A watershed year

In the UK, 2018 will be a watershed year for CCUS. With the support of a wide range of stakeholders, the government is defining deployment pathways for CCUS with the objective of deploying the technology at scale in the 2030s.

This is occurring as climate change experts prepare for a global stock-take of CO2 emissions, to be held at COP24 in Poland during November. This inventory will assess how individual countries are tracking against their climate change commitments, and I fully expect that the result will be that we are way off the Paris targets.

This makes it vitally important that countries like the UK establish clear pathways and recommendations that allow CCUS to be deployed in multiple sectors across the country.

There is already an impressive body of evidence to support this, alongside high quality geological resources and natural industry clustering that can drive down cost through shared facilities and even infrastructure reuse in some cases.

A wealth of promising projects There is also work underway to develop promising projects that demonstrate the vital role of CCS in the UK’s low-carbon economy. These projects have the potential to kickstart the deployment of industrial CCS at scale.

On the north-east coast of England, the Tees Valley hosts 60% of the UK’s energy-intensive industries. A group of five leading industrial companies have joined forces to try to deploy CCS and potentially create Europe’s first industrial zone, a ‘hub and cluster’ arrangement, that is equipped with CCS technology. With this project, CCS will bring new investments to the region, as well as maintaining and creating jobs for local communities.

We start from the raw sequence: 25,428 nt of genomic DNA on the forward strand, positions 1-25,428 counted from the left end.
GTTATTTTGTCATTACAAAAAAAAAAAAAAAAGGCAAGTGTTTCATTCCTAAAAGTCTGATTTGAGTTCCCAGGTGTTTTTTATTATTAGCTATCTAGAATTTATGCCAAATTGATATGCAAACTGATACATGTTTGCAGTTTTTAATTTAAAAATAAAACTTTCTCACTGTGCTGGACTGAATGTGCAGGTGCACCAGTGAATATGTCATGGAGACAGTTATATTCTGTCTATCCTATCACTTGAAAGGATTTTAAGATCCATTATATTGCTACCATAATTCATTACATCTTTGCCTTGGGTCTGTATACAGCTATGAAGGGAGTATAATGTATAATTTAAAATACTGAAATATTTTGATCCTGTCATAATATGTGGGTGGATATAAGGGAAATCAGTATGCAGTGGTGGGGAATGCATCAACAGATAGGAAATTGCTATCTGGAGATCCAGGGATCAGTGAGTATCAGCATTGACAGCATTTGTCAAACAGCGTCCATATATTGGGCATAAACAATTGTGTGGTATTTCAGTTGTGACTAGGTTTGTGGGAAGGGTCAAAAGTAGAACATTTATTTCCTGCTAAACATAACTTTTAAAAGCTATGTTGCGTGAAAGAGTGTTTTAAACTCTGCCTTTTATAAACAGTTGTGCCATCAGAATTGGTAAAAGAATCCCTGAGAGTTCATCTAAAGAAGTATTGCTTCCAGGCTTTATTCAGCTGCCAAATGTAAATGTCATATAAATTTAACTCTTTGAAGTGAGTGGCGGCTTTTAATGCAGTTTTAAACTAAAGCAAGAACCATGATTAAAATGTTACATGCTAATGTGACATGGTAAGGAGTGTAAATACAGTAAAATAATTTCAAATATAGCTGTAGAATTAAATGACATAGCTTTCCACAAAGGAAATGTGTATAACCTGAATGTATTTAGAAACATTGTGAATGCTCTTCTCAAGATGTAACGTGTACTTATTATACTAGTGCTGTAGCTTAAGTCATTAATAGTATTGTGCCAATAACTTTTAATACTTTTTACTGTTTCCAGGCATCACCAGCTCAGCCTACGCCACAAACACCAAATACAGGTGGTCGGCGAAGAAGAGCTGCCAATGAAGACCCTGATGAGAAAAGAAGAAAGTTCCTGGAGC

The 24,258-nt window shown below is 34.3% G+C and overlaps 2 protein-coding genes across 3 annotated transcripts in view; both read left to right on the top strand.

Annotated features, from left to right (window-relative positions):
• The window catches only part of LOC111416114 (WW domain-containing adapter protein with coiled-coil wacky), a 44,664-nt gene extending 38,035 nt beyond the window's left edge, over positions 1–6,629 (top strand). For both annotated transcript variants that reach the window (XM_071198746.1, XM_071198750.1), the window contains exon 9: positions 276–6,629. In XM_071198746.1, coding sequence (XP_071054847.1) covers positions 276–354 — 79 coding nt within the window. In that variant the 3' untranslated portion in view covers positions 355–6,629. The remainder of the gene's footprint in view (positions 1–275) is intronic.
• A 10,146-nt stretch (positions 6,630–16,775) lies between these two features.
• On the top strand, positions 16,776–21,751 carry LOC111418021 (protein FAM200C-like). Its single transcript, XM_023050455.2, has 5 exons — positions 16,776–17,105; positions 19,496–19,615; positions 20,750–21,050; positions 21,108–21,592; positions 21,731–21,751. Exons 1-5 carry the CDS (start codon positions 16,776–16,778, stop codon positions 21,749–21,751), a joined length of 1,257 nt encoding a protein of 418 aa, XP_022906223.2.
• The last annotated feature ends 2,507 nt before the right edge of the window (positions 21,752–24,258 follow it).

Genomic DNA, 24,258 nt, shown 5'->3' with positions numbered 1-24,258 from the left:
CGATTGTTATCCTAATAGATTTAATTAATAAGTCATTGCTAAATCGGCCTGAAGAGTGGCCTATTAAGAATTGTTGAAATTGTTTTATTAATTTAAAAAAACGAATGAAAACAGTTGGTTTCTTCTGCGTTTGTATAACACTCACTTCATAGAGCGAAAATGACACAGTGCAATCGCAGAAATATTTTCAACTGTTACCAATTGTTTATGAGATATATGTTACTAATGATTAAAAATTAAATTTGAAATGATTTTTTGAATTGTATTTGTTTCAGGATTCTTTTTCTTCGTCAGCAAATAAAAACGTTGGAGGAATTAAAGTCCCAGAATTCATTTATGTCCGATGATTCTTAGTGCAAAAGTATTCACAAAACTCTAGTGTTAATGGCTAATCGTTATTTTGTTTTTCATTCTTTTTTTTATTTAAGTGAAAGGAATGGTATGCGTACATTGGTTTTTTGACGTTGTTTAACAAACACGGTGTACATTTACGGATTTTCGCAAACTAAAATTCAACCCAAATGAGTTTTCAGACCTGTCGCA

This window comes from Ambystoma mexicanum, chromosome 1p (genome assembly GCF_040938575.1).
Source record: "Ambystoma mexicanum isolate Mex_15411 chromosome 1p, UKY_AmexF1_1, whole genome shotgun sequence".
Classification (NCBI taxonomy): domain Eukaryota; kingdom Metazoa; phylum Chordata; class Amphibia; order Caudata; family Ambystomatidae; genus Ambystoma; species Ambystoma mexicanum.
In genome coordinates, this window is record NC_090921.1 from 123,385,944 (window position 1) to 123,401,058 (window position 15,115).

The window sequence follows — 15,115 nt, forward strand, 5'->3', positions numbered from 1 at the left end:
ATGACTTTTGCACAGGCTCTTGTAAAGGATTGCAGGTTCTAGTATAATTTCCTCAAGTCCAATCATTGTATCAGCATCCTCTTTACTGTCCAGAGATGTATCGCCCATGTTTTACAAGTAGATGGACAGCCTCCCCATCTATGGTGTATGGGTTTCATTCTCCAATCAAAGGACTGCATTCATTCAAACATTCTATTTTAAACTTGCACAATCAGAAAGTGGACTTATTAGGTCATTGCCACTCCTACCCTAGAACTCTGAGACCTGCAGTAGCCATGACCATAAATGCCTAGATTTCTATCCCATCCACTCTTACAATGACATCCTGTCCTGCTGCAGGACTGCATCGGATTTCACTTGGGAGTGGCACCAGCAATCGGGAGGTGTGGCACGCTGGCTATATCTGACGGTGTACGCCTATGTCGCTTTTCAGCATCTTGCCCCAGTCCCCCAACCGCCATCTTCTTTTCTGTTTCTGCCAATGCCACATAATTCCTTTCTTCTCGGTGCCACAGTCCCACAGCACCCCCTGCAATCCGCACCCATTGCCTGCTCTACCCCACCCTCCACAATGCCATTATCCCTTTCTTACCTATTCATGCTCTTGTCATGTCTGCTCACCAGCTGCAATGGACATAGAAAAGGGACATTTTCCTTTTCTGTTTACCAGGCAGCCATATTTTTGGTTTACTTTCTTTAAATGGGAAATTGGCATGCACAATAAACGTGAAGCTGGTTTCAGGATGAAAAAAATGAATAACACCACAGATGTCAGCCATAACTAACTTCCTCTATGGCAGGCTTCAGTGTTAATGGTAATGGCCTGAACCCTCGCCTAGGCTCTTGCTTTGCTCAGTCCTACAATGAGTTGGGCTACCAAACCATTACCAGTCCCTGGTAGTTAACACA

The H21 Leeds City Gate project also demonstrates industry willingness to be part of the solution to reduce emissions. The project has the aim to replace natural gas with hydrogen for heating and cooking in homes in one of the UK’s largest cities – Leeds. The project would rely on CCS to capture CO2 from hydrogen production.

Also promoting the use of hydrogen and CCS is the Liverpool-Manchester Hydrogen Cluster – a conceptual study to develop a practical and economic framework to introduce hydrogen to a core set of major industrial gas users in the Liverpool-Manchester area and feed into the local gas distribution network as a blend with natural gas.

In Scotland, the Acorn Project offers a scalable CCS development that would use existing CO2 capture and pipeline infrastructure to get a CCS system operational at minimum capital cost, creating a cost effective practical stepping stone from which to grow a regional cluster. The Caledonia Clean Energy project in Grangemouth is another perfect example of CCS capability. This proposes construction of a new natural gas-fired power plant that will be integrated with CO2 capture facilities. The project could also link to other clusters in the region, including Teesside. According to a recent study, investments in this development could create 225,000 jobs and boost the UK’s economy by £160bn between now and 2060.

Such projects are critical to building strong business models for CCUS.

The UK moves ahead

With the recent Clean Growth Strategy, the UK has demonstrated that it is committed to taking a lead in CCUS deployment. This is a great opportunity for the UK to showcase its leadership in climate, energy and innovation. By bringing all players together, the UK government has set the agenda. Collaboration, knowledge-sharing and dialogue are essential ingredients in accelerating deployment of this critical technology.

With 17 large-scale facilities already in commercial operation around the world, and a further five poised to come onstream, we look forward to the exciting CCS developments that the UK can unveil over the next few years.

As the world authority on CCS, we are delighted to be advising and participating in these developments and we are confident that CCS will continue to go from strength to strength.

By Brad Page, CEO, Global Carbon Capture and Storage Institute

Image Credit | Getty